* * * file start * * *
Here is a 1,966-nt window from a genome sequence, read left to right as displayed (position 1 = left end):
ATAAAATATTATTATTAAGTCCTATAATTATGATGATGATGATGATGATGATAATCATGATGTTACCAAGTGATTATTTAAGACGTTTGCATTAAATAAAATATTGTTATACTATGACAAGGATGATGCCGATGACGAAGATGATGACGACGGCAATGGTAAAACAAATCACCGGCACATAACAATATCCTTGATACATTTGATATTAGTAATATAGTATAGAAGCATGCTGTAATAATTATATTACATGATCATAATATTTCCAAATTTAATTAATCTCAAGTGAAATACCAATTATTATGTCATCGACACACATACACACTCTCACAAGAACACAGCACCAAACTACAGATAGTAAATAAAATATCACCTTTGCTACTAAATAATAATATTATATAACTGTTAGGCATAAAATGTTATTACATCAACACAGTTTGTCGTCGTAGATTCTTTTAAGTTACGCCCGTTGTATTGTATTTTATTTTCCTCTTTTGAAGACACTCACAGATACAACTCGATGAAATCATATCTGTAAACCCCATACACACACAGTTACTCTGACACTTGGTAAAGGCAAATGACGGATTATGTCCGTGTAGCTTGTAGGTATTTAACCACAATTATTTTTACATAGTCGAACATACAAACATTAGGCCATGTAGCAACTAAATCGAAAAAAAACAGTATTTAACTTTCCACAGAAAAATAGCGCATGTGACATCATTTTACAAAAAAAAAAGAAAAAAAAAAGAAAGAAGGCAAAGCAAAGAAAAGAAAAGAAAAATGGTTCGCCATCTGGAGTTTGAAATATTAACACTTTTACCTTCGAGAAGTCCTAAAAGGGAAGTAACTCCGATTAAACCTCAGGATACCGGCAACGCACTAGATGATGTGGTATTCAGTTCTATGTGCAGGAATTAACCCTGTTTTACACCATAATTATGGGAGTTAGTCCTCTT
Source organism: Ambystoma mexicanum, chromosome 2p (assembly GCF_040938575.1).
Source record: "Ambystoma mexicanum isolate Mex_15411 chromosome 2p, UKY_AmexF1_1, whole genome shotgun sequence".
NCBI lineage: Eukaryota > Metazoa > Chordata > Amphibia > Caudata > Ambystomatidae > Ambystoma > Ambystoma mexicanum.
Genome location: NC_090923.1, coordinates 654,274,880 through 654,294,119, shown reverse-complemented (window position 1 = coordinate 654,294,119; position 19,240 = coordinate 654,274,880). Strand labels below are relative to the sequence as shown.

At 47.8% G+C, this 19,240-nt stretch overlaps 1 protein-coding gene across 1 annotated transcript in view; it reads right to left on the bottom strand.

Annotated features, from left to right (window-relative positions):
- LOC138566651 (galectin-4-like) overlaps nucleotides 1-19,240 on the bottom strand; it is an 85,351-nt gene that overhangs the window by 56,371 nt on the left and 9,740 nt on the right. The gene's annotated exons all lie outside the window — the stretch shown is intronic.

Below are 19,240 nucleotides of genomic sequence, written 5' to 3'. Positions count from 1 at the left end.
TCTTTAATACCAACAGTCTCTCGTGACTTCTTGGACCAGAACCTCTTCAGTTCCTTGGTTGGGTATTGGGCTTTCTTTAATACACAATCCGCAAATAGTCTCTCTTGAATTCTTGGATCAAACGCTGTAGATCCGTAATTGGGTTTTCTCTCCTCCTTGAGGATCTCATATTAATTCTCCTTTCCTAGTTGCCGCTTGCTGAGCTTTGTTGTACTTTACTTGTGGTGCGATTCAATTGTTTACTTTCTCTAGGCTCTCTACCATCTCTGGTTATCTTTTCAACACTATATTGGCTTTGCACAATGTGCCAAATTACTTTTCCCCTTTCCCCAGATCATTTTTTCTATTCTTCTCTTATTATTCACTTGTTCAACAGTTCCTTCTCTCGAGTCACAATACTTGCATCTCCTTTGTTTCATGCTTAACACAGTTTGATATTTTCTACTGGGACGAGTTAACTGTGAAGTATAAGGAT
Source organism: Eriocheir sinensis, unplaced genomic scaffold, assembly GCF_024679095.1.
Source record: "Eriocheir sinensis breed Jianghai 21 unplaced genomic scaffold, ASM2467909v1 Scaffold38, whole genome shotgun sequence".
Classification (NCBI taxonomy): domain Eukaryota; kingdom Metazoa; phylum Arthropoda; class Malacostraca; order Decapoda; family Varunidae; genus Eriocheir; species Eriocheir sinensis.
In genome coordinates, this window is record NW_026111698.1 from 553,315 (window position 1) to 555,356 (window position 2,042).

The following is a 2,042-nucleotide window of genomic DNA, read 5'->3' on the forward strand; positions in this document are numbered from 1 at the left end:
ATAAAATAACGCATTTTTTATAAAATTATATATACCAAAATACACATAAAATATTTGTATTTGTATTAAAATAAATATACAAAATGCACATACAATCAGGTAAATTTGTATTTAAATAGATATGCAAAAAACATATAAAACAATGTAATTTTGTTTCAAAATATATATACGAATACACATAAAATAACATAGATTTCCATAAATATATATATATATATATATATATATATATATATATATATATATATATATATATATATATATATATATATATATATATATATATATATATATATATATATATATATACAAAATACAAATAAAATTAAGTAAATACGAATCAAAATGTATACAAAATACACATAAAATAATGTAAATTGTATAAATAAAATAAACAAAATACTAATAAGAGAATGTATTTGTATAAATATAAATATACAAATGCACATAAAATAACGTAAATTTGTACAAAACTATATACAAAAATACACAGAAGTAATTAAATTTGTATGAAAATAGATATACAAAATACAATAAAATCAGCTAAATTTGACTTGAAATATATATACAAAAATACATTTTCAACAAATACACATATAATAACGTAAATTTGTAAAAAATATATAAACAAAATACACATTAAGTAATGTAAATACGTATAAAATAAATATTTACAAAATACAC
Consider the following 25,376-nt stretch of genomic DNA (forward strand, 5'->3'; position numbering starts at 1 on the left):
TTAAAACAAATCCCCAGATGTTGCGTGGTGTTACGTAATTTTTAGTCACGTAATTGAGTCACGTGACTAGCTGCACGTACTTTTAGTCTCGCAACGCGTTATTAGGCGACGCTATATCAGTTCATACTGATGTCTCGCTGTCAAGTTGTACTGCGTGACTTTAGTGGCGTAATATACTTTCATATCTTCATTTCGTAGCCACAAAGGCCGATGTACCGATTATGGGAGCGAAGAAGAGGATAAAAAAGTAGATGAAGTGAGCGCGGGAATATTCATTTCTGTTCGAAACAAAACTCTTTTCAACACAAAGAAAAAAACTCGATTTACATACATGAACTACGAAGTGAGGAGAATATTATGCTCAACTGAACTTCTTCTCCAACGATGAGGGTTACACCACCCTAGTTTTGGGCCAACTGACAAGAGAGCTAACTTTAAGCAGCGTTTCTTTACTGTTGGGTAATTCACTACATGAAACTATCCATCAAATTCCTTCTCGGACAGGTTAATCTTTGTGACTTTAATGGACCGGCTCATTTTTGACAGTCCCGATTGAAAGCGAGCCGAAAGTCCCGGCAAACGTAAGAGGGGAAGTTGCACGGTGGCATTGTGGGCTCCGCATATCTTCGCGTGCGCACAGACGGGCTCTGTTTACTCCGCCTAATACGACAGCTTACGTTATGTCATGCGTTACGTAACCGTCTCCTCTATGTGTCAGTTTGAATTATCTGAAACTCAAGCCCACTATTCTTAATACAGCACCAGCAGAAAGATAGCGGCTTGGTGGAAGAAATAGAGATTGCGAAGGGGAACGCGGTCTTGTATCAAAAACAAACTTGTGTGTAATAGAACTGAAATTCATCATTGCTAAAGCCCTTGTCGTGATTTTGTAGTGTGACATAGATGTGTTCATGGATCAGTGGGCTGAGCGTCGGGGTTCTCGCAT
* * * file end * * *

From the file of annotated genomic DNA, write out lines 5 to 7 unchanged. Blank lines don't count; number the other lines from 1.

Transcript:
NCBI lineage: Eukaryota > Metazoa > Chordata > Amphibia > Caudata > Ambystomatidae > Ambystoma > Ambystoma mexicanum.
Genome location: NC_090923.1, coordinates 654,274,880 through 654,294,119, shown reverse-complemented (window position 1 = coordinate 654,294,119; position 19,240 = coordinate 654,274,880). Strand labels below are relative to the sequence as shown.

At 47.8% G+C, this 19,240-nt stretch overlaps 1 protein-coding gene across 1 annotated transcript in view; it reads right to left on the bottom strand.